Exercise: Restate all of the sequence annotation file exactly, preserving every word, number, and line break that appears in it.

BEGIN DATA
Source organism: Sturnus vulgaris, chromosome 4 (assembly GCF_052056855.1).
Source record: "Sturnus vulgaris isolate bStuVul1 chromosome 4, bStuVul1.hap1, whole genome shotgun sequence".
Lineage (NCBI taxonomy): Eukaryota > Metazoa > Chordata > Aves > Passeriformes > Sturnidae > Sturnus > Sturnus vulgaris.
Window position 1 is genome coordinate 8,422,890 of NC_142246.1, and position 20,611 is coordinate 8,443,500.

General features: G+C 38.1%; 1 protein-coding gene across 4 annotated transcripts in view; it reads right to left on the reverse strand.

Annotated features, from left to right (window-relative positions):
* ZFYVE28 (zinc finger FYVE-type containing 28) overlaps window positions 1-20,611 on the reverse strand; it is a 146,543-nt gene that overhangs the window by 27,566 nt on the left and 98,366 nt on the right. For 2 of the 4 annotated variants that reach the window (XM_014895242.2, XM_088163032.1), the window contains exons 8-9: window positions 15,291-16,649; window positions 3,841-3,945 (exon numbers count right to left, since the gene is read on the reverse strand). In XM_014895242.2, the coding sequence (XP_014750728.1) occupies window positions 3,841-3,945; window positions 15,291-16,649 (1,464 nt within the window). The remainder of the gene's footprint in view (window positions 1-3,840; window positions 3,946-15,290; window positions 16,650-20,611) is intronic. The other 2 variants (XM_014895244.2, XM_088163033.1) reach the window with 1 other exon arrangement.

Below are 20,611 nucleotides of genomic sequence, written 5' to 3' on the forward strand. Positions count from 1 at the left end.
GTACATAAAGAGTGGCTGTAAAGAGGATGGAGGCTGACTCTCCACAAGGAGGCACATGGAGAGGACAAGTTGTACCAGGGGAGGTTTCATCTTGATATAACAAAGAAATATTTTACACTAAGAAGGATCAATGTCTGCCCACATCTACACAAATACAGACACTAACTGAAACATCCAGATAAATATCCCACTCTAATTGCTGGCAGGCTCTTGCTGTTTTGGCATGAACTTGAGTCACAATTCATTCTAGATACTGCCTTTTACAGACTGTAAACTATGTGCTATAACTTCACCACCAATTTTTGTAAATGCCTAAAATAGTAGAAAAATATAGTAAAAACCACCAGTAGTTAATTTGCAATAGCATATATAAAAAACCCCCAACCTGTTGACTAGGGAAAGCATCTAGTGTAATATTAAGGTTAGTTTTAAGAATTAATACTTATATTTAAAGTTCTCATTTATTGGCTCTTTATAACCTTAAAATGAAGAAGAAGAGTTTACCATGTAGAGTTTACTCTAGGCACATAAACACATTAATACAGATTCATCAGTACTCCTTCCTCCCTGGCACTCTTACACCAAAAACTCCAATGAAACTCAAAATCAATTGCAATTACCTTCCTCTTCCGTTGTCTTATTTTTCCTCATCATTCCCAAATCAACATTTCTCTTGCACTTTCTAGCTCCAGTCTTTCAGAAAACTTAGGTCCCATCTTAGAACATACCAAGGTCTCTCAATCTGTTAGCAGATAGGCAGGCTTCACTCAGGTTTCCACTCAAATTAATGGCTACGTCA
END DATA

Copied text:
Source organism: Sturnus vulgaris, chromosome 4 (assembly GCF_052056855.1).
Source record: "Sturnus vulgaris isolate bStuVul1 chromosome 4, bStuVul1.hap1, whole genome shotgun sequence".
Lineage (NCBI taxonomy): Eukaryota > Metazoa > Chordata > Aves > Passeriformes > Sturnidae > Sturnus > Sturnus vulgaris.
Window position 1 is genome coordinate 8,422,890 of NC_142246.1, and position 20,611 is coordinate 8,443,500.

General features: G+C 38.1%; 1 protein-coding gene across 4 annotated transcripts in view; it reads right to left on the reverse strand.

Annotated features, from left to right (window-relative positions):
* ZFYVE28 (zinc finger FYVE-type containing 28) overlaps window positions 1-20,611 on the reverse strand; it is a 146,543-nt gene that overhangs the window by 27,566 nt on the left and 98,366 nt on the right. For 2 of the 4 annotated variants that reach the window (XM_014895242.2, XM_088163032.1), the window contains exons 8-9: window positions 15,291-16,649; window positions 3,841-3,945 (exon numbers count right to left, since the gene is read on the reverse strand). In XM_014895242.2, the coding sequence (XP_014750728.1) occupies window positions 3,841-3,945; window positions 15,291-16,649 (1,464 nt within the window). The remainder of the gene's footprint in view (window positions 1-3,840; window positions 3,946-15,290; window positions 16,650-20,611) is intronic. The other 2 variants (XM_014895244.2, XM_088163033.1) reach the window with 1 other exon arrangement.

Below are 20,611 nucleotides of genomic sequence, written 5' to 3' on the forward strand. Positions count from 1 at the left end.
GTACATAAAGAGTGGCTGTAAAGAGGATGGAGGCTGACTCTCCACAAGGAGGCACATGGAGAGGACAAGTTGTACCAGGGGAGGTTTCATCTTGATATAACAAAGAAATATTTTACACTAAGAAGGATCAATGTCTGCCCACATCTACACAAATACAGACACTAACTGAAACATCCAGATAAATATCCCACTCTAATTGCTGGCAGGCTCTTGCTGTTTTGGCATGAACTTGAGTCACAATTCATTCTAGATACTGCCTTTTACAGACTGTAAACTATGTGCTATAACTTCACCACCAATTTTTGTAAATGCCTAAAATAGTAGAAAAATATAGTAAAAACCACCAGTAGTTAATTTGCAATAGCATATATAAAAAACCCCCAACCTGTTGACTAGGGAAAGCATCTAGTGTAATATTAAGGTTAGTTTTAAGAATTAATACTTATATTTAAAGTTCTCATTTATTGGCTCTTTATAACCTTAAAATGAAGAAGAAGAGTTTACCATGTAGAGTTTACTCTAGGCACATAAACACATTAATACAGATTCATCAGTACTCCTTCCTCCCTGGCACTCTTACACCAAAAACTCCAATGAAACTCAAAATCAATTGCAATTACCTTCCTCTTCCGTTGTCTTATTTTTCCTCATCATTCCCAAATCAACATTTCTCTTGCACTTTCTAGCTCCAGTCTTTCAGAAAACTTAGGTCCCATCTTAGAACATACCAAGGTCTCTCAATCTGTTAGCAGATAGGCAGGCTTCACTCAGGTTTCCACTCAAATTAATGGCTACGTCA